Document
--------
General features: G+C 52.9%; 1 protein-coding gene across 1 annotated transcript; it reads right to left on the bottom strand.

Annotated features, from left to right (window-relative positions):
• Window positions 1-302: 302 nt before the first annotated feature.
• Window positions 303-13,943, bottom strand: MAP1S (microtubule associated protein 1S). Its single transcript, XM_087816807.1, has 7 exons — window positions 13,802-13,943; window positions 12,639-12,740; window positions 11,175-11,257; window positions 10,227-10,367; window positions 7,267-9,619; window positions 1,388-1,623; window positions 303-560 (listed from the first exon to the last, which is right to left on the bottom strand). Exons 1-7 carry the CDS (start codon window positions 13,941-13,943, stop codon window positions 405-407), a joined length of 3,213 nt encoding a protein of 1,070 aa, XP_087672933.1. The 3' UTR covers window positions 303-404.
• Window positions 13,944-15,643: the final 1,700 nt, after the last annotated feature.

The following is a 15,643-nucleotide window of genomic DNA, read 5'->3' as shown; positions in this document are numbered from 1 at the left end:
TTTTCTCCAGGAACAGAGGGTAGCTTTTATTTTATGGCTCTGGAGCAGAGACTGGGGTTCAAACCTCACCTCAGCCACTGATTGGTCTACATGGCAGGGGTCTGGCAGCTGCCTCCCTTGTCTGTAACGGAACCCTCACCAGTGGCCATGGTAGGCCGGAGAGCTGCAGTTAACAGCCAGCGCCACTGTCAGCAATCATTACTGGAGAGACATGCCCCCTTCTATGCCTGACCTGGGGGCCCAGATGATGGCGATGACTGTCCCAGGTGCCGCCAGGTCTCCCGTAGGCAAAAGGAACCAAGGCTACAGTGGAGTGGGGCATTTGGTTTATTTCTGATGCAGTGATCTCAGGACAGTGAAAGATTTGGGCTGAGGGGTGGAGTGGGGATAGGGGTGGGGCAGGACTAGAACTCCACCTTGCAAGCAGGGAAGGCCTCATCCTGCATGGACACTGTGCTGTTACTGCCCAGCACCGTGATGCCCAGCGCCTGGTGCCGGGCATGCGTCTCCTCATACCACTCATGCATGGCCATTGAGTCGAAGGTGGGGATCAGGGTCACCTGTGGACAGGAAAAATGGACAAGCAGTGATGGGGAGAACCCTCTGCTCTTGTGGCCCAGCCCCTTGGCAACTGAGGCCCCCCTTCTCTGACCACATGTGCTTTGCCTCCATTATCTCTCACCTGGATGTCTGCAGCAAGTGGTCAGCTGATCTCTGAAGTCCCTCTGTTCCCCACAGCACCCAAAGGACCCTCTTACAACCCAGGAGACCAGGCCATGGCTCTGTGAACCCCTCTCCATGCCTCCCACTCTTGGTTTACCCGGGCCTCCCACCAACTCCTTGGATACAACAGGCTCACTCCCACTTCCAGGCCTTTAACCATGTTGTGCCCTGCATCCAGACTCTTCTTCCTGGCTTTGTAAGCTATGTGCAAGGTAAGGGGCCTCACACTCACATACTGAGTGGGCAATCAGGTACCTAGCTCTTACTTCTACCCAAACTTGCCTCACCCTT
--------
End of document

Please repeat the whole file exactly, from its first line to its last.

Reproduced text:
General features: G+C 52.9%; 1 protein-coding gene across 1 annotated transcript; it reads right to left on the bottom strand.

Annotated features, from left to right (window-relative positions):
• Window positions 1-302: 302 nt before the first annotated feature.
• Window positions 303-13,943, bottom strand: MAP1S (microtubule associated protein 1S). Its single transcript, XM_087816807.1, has 7 exons — window positions 13,802-13,943; window positions 12,639-12,740; window positions 11,175-11,257; window positions 10,227-10,367; window positions 7,267-9,619; window positions 1,388-1,623; window positions 303-560 (listed from the first exon to the last, which is right to left on the bottom strand). Exons 1-7 carry the CDS (start codon window positions 13,941-13,943, stop codon window positions 405-407), a joined length of 3,213 nt encoding a protein of 1,070 aa, XP_087672933.1. The 3' UTR covers window positions 303-404.
• Window positions 13,944-15,643: the final 1,700 nt, after the last annotated feature.

The following is a 15,643-nucleotide window of genomic DNA, read 5'->3' as shown; positions in this document are numbered from 1 at the left end:
TTTTCTCCAGGAACAGAGGGTAGCTTTTATTTTATGGCTCTGGAGCAGAGACTGGGGTTCAAACCTCACCTCAGCCACTGATTGGTCTACATGGCAGGGGTCTGGCAGCTGCCTCCCTTGTCTGTAACGGAACCCTCACCAGTGGCCATGGTAGGCCGGAGAGCTGCAGTTAACAGCCAGCGCCACTGTCAGCAATCATTACTGGAGAGACATGCCCCCTTCTATGCCTGACCTGGGGGCCCAGATGATGGCGATGACTGTCCCAGGTGCCGCCAGGTCTCCCGTAGGCAAAAGGAACCAAGGCTACAGTGGAGTGGGGCATTTGGTTTATTTCTGATGCAGTGATCTCAGGACAGTGAAAGATTTGGGCTGAGGGGTGGAGTGGGGATAGGGGTGGGGCAGGACTAGAACTCCACCTTGCAAGCAGGGAAGGCCTCATCCTGCATGGACACTGTGCTGTTACTGCCCAGCACCGTGATGCCCAGCGCCTGGTGCCGGGCATGCGTCTCCTCATACCACTCATGCATGGCCATTGAGTCGAAGGTGGGGATCAGGGTCACCTGTGGACAGGAAAAATGGACAAGCAGTGATGGGGAGAACCCTCTGCTCTTGTGGCCCAGCCCCTTGGCAACTGAGGCCCCCCTTCTCTGACCACATGTGCTTTGCCTCCATTATCTCTCACCTGGATGTCTGCAGCAAGTGGTCAGCTGATCTCTGAAGTCCCTCTGTTCCCCACAGCACCCAAAGGACCCTCTTACAACCCAGGAGACCAGGCCATGGCTCTGTGAACCCCTCTCCATGCCTCCCACTCTTGGTTTACCCGGGCCTCCCACCAACTCCTTGGATACAACAGGCTCACTCCCACTTCCAGGCCTTTAACCATGTTGTGCCCTGCATCCAGACTCTTCTTCCTGGCTTTGTAAGCTATGTGCAAGGTAAGGGGCCTCACACTCACATACTGAGTGGGCAATCAGGTACCTAGCTCTTACTTCTACCCAAACTTGCCTCACCCTT